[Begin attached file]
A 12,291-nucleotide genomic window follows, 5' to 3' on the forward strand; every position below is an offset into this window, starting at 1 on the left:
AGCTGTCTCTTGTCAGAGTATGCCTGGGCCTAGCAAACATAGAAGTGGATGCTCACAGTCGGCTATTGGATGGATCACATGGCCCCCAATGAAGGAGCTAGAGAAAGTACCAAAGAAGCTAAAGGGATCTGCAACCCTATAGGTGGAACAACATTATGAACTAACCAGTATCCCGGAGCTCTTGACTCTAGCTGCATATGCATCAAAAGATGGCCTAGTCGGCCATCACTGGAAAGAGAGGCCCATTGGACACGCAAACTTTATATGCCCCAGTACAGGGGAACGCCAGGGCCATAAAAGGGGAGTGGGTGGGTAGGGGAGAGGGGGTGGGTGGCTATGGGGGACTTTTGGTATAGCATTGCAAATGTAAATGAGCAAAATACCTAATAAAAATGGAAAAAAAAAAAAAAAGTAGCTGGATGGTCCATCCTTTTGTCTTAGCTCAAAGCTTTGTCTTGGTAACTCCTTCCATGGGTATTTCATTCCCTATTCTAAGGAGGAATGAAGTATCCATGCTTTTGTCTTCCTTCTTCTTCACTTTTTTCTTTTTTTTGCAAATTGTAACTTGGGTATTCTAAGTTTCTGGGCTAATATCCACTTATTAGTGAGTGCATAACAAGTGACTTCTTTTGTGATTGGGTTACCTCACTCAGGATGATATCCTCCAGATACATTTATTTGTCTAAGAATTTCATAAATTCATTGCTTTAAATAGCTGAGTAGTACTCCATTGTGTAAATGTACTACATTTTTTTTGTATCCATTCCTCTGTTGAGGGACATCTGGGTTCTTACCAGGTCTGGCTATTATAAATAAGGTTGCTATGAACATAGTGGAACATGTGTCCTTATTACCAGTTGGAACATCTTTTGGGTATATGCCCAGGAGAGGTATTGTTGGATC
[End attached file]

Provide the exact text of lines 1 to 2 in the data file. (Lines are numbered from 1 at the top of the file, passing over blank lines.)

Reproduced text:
A 12,291-nucleotide genomic window follows, 5' to 3' on the forward strand; every position below is an offset into this window, starting at 1 on the left:
AGCTGTCTCTTGTCAGAGTATGCCTGGGCCTAGCAAACATAGAAGTGGATGCTCACAGTCGGCTATTGGATGGATCACATGGCCCCCAATGAAGGAGCTAGAGAAAGTACCAAAGAAGCTAAAGGGATCTGCAACCCTATAGGTGGAACAACATTATGAACTAACCAGTATCCCGGAGCTCTTGACTCTAGCTGCATATGCATCAAAAGATGGCCTAGTCGGCCATCACTGGAAAGAGAGGCCCATTGGACACGCAAACTTTATATGCCCCAGTACAGGGGAACGCCAGGGCCATAAAAGGGGAGTGGGTGGGTAGGGGAGAGGGGGTGGGTGGCTATGGGGGACTTTTGGTATAGCATTGCAAATGTAAATGAGCAAAATACCTAATAAAAATGGAAAAAAAAAAAAAAAGTAGCTGGATGGTCCATCCTTTTGTCTTAGCTCAAAGCTTTGTCTTGGTAACTCCTTCCATGGGTATTTCATTCCCTATTCTAAGGAGGAATGAAGTATCCATGCTTTTGTCTTCCTTCTTCTTCACTTTTTTCTTTTTTTTGCAAATTGTAACTTGGGTATTCTAAGTTTCTGGGCTAATATCCACTTATTAGTGAGTGCATAACAAGTGACTTCTTTTGTGATTGGGTTACCTCACTCAGGATGATATCCTCCAGATACATTTATTTGTCTAAGAATTTCATAAATTCATTGCTTTAAATAGCTGAGTAGTACTCCATTGTGTAAATGTACTACATTTTTTTTGTATCCATTCCTCTGTTGAGGGACATCTGGGTTCTTACCAGGTCTGGCTATTATAAATAAGGTTGCTATGAACATAGTGGAACATGTGTCCTTATTACCAGTTGGAACATCTTTTGGGTATATGCCCAGGAGAGGTATTGTTGGATC